- The ionosphere is a region of the atmosphere that is ionized by solar radiation. It is responsible for auroras. During daytime hours, it stretches from 50 to 1,000 km (31 to 621 mi; 160,000 to 3,280,000 ft) and includes the mesosphere, thermosphere, and parts of the exosphere. However, ionization in the mesosphere largely ceases during the night, so auroras are normally seen only in the thermosphere and lower exosphere. The ionosphere forms the inner edge of the magnetosphere. It has practical importance because it influences, for example, radio propagation on Earth.
- The homosphere and heterosphere are defined by whether the atmospheric gases are well mixed. The surfaced-based homosphere includes the troposphere, stratosphere, mesosphere, and the lowest part of the thermosphere, where the chemical composition of the atmosphere does not depend on molecular weight because the gases are mixed by turbulence. This relatively homogeneous layer ends at the turbopause which is found at about 100 km (62 mi; 330,000 ft), which places it about 20 km (12 mi; 66,000 ft) above the mesopause.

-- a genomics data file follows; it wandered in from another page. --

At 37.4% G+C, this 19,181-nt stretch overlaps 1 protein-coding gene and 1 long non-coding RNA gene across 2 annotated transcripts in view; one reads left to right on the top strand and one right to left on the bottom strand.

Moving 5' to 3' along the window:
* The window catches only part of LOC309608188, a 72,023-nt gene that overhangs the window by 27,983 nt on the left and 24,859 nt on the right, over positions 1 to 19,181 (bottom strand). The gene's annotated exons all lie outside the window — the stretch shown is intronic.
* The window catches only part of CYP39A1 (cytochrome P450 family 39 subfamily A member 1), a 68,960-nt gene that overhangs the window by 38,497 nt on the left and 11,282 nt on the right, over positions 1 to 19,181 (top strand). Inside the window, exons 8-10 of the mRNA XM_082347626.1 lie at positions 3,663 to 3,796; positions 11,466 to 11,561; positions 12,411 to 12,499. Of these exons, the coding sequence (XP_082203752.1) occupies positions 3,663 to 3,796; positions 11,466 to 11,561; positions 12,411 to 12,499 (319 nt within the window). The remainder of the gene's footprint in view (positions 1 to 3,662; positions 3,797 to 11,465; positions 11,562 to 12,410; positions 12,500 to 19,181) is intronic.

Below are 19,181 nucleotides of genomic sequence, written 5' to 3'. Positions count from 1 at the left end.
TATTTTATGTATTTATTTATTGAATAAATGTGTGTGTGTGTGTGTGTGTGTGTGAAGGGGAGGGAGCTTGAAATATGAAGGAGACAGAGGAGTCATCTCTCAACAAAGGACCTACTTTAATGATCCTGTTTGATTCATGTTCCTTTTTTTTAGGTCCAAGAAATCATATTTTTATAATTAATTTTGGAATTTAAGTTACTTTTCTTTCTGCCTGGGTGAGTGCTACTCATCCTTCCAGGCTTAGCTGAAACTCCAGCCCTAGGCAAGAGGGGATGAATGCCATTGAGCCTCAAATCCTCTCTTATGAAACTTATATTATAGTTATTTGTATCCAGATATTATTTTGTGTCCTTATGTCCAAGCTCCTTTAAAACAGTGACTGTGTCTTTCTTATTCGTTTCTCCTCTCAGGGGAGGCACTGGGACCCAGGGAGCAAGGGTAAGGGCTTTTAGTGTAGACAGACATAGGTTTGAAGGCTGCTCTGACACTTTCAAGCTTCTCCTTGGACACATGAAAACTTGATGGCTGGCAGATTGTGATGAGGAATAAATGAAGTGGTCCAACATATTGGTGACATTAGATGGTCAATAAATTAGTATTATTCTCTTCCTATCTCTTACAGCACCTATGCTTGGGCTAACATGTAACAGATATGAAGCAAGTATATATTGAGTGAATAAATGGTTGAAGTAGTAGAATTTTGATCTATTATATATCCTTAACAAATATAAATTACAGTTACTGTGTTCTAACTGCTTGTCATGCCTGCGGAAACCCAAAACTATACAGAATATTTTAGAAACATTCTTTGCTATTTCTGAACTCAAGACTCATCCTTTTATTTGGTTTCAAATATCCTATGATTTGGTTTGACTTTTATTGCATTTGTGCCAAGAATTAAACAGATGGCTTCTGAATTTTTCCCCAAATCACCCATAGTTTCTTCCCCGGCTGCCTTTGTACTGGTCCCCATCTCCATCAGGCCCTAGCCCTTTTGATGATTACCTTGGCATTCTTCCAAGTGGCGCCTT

- Above this altitude lies the heterosphere which includes the exosphere and most of the thermosphere. Here the chemical composition varies with altitude. This is because the distance that particles can move without colliding with one another is large compared with the size of motions that cause mixing. This allows the gases to stratify by molecular weight, with the heavier ones such as oxygen and nitrogen present only near the bottom of the heterosphere. The upper part of the heterosphere is composed almost completely of hydrogen, the lightest element.
- The planetary boundary layer is the part of the troposphere that is closest to Earth's surface and is directly affected by it, mainly through turbulent diffusion. During the day the planetary boundary layer usually is well-mixed, whereas at night it becomes stably stratified with weak or intermittent mixing. The depth of the planetary boundary layer ranges from as little as about 100 meters on clear, calm nights to 3000 m or more during the afternoon in dry regions.
The average temperature of the atmosphere at the surface of Earth is 14 °C (57 °F; 287 K)or 15 °C (59 °F; 288 K),
They are the troposphere, which is responsible for weather, stratosphere, which is our landscape, mesosphere, thermosphere, and exosphere.